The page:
Author Archives: admin

kelpies

The Kelpies, Falkirk, Scotland

September 2017

Right out of Edinburgh airport, the first attraction on our itinerary is a visit the Kelpies located in Falkirk about 19 miles away. The Kelpies are two 30 metre high horse-head sculptures made of stainless steel. Each weighs 300 tons and took only 90 days to erect. They are the largest equine sculptures in the world. After a ½ hour drive, we reached the Kelpies.

kelpies

Towering over the greens as seen from the car park.

kelpies

Pathway from the car park to the Kelpies.

kelpies

Side view of one of the horse’s head from the canal.

The Kelpies is part of ‘The Helix’, a land transformation project to improve the connections between and around 16 communities in Falkirk district. It’s a unique outdoor space that includes woodland, canals, a central park with lagoon and a network of cycle paths, walkways, ‘The Kelpies’ and another piece of engineering marvel, ‘The Falkirk Wheel’ which we will be visiting next.

kelpies

The canal along side the Kelpies.

kelpies

Vegetation along the canal.

kelpies

The fragile vegetation and the stainless steel Kelpies.

The Kelpies is set in a beautiful park standing next to a new extension to the Forth and Clyde Canal, and near River Carron. Entrance is free. Parking nearby the sculptures cost £3, otherwise free parking is 15 minutes walk away. The sculptures are a wonderful feat of engineering towering from the ground up. We visited during the day but have read that they are lit at night which would be even more spectacular. Tours are conducted that will take you inside the sculptures at a price, of-course.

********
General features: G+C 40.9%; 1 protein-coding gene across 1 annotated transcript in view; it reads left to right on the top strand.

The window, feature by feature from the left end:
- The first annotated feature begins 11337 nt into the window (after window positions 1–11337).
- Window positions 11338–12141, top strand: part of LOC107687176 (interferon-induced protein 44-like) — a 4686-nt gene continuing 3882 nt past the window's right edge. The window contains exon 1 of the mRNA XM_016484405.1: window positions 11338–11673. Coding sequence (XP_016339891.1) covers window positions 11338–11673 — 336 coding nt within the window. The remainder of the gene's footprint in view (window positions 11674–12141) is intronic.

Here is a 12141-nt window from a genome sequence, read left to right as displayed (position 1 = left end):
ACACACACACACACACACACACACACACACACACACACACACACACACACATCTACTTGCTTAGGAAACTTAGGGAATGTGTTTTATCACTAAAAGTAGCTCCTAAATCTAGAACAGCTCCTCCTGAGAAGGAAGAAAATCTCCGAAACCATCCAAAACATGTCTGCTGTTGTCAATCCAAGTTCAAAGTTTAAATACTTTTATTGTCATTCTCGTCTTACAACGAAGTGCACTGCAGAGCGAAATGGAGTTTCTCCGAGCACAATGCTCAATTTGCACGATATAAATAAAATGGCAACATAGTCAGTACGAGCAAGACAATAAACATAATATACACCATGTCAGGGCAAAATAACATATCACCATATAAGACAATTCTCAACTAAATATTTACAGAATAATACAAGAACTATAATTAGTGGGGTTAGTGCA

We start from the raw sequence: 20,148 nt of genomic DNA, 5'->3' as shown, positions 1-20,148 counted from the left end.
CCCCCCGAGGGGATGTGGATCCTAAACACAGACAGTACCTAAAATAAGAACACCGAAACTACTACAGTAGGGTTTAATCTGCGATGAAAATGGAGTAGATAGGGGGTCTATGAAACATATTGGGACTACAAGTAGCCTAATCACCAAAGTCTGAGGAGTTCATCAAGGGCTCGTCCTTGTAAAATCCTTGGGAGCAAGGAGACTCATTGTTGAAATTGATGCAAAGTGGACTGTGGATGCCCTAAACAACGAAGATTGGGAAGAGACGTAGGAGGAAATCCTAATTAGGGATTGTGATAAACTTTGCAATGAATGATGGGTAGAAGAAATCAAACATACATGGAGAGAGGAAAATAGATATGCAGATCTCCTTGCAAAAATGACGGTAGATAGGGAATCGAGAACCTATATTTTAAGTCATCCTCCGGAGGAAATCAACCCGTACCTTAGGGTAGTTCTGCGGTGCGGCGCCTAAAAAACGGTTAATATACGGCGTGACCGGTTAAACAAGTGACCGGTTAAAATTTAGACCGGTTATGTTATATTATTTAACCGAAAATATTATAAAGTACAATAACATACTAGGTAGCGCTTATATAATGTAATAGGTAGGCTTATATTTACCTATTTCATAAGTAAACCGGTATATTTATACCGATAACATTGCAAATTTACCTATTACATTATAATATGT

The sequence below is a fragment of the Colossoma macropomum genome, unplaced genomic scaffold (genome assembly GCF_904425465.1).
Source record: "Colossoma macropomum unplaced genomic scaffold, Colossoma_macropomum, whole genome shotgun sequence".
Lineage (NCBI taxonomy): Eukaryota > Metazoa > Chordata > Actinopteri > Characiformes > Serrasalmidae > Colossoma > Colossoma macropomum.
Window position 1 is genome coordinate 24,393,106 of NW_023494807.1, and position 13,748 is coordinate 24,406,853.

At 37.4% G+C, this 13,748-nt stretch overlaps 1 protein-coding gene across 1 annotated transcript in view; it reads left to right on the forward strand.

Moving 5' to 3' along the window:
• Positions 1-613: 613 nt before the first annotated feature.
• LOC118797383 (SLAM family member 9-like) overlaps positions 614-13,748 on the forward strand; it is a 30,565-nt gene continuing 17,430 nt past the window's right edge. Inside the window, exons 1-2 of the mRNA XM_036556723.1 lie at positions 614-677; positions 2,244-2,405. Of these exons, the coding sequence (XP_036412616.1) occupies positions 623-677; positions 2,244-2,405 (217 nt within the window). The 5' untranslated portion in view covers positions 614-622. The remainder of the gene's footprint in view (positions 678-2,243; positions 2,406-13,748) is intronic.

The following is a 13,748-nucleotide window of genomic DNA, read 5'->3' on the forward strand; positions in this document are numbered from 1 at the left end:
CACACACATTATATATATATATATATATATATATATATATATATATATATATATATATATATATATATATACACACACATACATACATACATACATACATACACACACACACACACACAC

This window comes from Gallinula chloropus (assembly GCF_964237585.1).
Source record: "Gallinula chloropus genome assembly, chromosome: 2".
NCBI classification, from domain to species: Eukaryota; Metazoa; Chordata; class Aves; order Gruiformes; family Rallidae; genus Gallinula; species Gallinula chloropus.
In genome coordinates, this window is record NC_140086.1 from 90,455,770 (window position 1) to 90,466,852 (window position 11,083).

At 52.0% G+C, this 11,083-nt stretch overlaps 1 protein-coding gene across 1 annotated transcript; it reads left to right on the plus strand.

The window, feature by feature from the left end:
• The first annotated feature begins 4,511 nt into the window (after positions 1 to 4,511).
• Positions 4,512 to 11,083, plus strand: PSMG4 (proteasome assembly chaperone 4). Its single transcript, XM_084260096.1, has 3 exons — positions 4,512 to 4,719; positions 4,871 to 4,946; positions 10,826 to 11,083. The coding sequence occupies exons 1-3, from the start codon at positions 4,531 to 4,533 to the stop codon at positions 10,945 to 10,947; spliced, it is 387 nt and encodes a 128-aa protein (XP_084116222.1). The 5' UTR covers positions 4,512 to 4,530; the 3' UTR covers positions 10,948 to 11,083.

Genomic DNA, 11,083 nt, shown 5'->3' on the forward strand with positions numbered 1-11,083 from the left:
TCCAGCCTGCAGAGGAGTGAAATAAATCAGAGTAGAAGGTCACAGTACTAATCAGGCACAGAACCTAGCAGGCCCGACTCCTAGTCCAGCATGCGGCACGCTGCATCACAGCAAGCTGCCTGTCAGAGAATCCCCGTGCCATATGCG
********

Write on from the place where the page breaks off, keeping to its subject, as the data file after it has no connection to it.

kelpies

From afar, the grass surrounding the Kelpies.

kelpies

Small group of visitors during our visit. Expect large crowd during rest days.

kelpies

A sense of dimension with a couple of people standing at it’s base.

kelpies

From a different angle.

kelpies

The Kelpies are almost surrounded by water.

kelpies

Close-up of one of the Kelpies.

kelpies

Another close-up view.

kelpies

Magnificent piece of art or is it engineering.

kelpies

The two horse’s head as seen from inside the cafe.

Other posts from this blog :

Edinburgh airport

Scotland, United Kingdom

September 2017

Scotland is our road-trip destination this year. Flying Turkish Airlines form Kuala Lumpur takes 10 hours & 40 minutes to reach Istanbul with a transit time of 2 hours and 5 minutes before proceeding to Edinburgh for a further 4 hours 25 minutes of flying. It was a misty morning when we landed at Edinburgh airport at 9:45 a.m. In Scotland, road-trip will cover Glasgow, the highlands, Isle of Skye and ending our road trip in Edinburgh.

KUL-EDI

Baggage drop at KLIA.

Edinburgh airport

Waiting for our bags at the carousel, Edinburgh airport.

Edinburgh airport

As the sign says.

First thing after arrival was to get our rented car. All car rental companies are situated in a dedicated building about 5 minutes walk from the terminal where you’ll walk under a covered walkway. Once rental documentation finalised, we were handed a 5 door Hyundai i20. Quite a nimble right hand drive, manual car. No problem driving as in our country, vehicles are also right hand driven. As my own car is also in manual drive, we just need to set our ‘HERE We Go’ offline map & GPS apps and we are set to roll.

NOTE: Malaysian driving license is valid in UK. You do not need an international driving license. If you have the new license with English translation, you do not require to obtain an official translation from JPJ.

Edinburgh airport

Way to the car rental centre.

Edinburgh airport